On Wal-Mart, Toxic Cotton & The Green Thing

Blitz Magazine, September 2007


Sam Hill, CEO of MegaCorp, calls in his PR guy.

Sam: “This environmental thing is really catching on. We need to do something green. Well, green-ish.”

PR Guy: “Actually, you only have to create the appearance of doing something, say, tinged with green.”

Sam Hill: “But look at the nature of our business. How on earth can we do that?”

This is a conversation that many corporate types have been having for a while. Thanks to Al Gore, ‘The Green Issue’ is now top-of-mind for many companies and a lot of big corporations are looking for ways to inject some sense of environmental awareness into their operations. But some of the results are more amusing than anything.

Wal-Mart would, of course, be my favourite example. The world’s Premier Purveyor of Pointless Purchases now says that it will spend money to preserve one acre of wildlife habitat for every acre it develops and that it will keep ‘scorecards’ relating to the sustainability of the electronics it sells. No word about Wal-Mart operating its own electronics-recycling program. No mention of what land the company will preserve. So, maybe it will pave over wildlife habitat or farmland in the US, and ‘spend money’ to save one acre in, say, Outer Mongolia?

On its website, Wal-Mart crows about its ‘experimental store’ in Colorado, where “…more than 500 tons of Denver Stapleton Airport’s runway, crushed up and recycled, have been used in the store’s foundation. And the used vegetable oil from the store’s deli and used motor oil from the store’s Tire and Lube Express will be burned to help heat the store.” Yay.

Last June, Wal-Mart issued ‘A Challenge’ to the packaging community, hosting a Sustainable Packaging Exposition with the theme ‘Cradle to Cradle Life Cycle’ (the lack of hyphenation is theirs). Then there’s the scorecard thing: “Wal-Mart has begun measuring 60,000 worldwide suppliers on their ability to develop packaging and conserve natural resources. Our objective is to reduce packaging across our global supply chain by 5% by 2013.”

walmart1The Wal-Mart Packaging Scorecard is to be used “as a measurement tool to allow suppliers to evaluate themselves…based on specific metrics [that] evolved from a list of favourite attributes…known as the 7 Rs of Packaging.” They are: Remove, Reduce, Re-Use, Renew, Recycle, Revenue (economic benefit) and Read (education).

Well Wal-Mart’s sure not doing much to educate anyone in the Vancouver area—nor is any retailer. We’re now in our third month of a garbage strike. Responsible (and PR-savvy) retailers should be buying airtime to ask consumers to hang onto non-food garbage until the strike is over. They’re not. And all of their well-designed, colourful, paper- and plastic-intensive packaging is now flowing out of bins all over the city. This editorial was inspired when a great chunk of Styrofoam became stuck to my windshield.

Meanwhile, the Forest Stewardship Council is making very little headway with the packaging industry—only the higher-end frozen food manufacturers are starting to incorporate FSC-certified paper. And given the value of packaging as a sales tool, the amount of information required on packaging, and the engineering requirements of packaging design, I’m not optimistic.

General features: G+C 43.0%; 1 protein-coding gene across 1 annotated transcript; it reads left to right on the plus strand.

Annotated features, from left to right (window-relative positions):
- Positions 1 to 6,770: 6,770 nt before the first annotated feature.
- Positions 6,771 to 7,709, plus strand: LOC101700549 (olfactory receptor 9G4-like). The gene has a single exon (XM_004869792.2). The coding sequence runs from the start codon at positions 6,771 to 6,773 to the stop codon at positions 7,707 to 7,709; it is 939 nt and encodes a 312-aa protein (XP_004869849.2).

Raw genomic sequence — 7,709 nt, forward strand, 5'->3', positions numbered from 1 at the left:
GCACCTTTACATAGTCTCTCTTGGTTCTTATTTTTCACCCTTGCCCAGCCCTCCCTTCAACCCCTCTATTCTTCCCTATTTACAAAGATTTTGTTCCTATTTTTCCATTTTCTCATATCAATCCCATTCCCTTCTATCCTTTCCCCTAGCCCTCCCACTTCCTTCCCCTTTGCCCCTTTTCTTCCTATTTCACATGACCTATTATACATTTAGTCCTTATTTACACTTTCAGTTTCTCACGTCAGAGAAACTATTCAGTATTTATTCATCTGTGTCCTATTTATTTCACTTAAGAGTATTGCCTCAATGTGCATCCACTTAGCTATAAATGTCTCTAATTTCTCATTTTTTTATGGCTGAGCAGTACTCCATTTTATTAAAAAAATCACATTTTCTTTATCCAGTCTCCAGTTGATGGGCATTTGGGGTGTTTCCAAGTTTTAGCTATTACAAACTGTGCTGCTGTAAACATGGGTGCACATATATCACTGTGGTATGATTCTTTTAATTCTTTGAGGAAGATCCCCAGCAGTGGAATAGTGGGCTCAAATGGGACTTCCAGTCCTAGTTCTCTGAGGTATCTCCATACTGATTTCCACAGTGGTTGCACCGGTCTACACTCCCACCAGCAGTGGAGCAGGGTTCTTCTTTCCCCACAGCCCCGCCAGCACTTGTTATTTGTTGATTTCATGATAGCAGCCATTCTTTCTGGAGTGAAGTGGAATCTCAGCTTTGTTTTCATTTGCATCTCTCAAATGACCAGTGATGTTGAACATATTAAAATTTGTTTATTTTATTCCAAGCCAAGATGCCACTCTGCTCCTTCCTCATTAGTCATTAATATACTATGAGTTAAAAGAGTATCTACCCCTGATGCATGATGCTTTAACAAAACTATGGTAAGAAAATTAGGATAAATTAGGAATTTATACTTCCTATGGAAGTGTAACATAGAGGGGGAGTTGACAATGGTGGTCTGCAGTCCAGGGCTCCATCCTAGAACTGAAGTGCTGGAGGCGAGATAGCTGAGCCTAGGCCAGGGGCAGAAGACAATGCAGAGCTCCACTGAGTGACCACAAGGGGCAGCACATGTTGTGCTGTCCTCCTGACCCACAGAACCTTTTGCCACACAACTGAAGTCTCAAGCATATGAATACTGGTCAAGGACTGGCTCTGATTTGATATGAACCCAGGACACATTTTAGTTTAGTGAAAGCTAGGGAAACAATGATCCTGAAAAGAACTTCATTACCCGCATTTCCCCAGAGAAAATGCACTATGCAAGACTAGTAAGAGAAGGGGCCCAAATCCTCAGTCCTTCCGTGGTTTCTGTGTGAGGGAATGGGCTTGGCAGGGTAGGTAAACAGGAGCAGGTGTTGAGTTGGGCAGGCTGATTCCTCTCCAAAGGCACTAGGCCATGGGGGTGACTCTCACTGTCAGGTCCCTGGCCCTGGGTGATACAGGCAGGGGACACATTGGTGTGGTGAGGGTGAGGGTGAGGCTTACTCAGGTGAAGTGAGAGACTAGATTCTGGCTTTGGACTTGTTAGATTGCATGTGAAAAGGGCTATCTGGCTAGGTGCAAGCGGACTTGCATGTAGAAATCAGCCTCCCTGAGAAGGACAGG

walmart2The other day, I bought a bottle of room spray, which promised ‘all-natural ingredients’. I do pay attention to packaging and won’t buy something that’s over-packaged. This product appeared to be in a light box. When I opened that box, there was another box. And a silk ribbon. The ‘all-natural’ thing should have also meant that all members of the company’s delivery change were on the same Eco page. The second box was not required for product safety; the ribbon was just a waste. Its packaging designer, therefore, created unnecessary waste, and expense, for all concerned.

As for Wal-Mart, if it started supporting the economies of the communities in which it operates and selling things manufactured in North America, perhaps it could do away with over-packaged lead-laced toys.

Another one of my favourites is that endlessly-troubled retailer, Cotton Ginny. In a mall last week, I noticed that one of its stores is being re-designed with decidedly earthy colours and an eco-sensitive feel. Which is endlessly amusing, given that cotton growing is one of the most chemically-intensive of all farming operations. According to Earthshine, 10% of agricultural pesticides produced worldwide (including 25% of insecticides) are used in cotton production. The Sustainable Cotton Project says that five ounces of chemicals go into the production of a single t-shirt. These chemicals include neurotoxins, developmental disruptors, carcinogens and reproductive toxins. And cotton accounts for about half of all textiles produced. Drag.

walmart4If you go to cottonginny.ca, you’ll first see its new positioning statement: “Cotton Ginny, Sustainable Style.” Then, on its ‘About Us’ page, you get this (again, the lack of hyphenation is theirs): “Cotton Ginny’s journey plant the seed The earth is not a lifeless planet but a living being Time stands still for no one live together, live slowly respect our planet let your heart lead the way.”